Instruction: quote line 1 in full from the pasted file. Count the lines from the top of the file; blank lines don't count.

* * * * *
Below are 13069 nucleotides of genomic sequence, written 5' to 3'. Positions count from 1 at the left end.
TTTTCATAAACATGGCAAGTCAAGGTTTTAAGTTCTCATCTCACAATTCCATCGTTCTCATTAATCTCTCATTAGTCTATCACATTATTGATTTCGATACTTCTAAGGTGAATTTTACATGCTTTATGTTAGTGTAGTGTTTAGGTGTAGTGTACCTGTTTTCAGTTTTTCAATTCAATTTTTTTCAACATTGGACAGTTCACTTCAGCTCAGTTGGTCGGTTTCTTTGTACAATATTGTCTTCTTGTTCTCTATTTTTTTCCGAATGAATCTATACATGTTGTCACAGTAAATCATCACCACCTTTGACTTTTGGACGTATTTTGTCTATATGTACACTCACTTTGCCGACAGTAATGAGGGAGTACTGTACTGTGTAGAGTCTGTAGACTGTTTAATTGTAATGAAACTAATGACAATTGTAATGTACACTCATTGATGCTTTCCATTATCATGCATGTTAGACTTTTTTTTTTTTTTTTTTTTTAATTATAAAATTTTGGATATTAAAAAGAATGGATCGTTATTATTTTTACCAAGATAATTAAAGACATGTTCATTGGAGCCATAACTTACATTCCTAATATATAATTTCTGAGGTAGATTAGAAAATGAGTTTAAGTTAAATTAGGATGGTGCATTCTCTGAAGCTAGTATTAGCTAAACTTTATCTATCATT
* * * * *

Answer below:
Below are 13069 nucleotides of genomic sequence, written 5' to 3'. Positions count from 1 at the left end.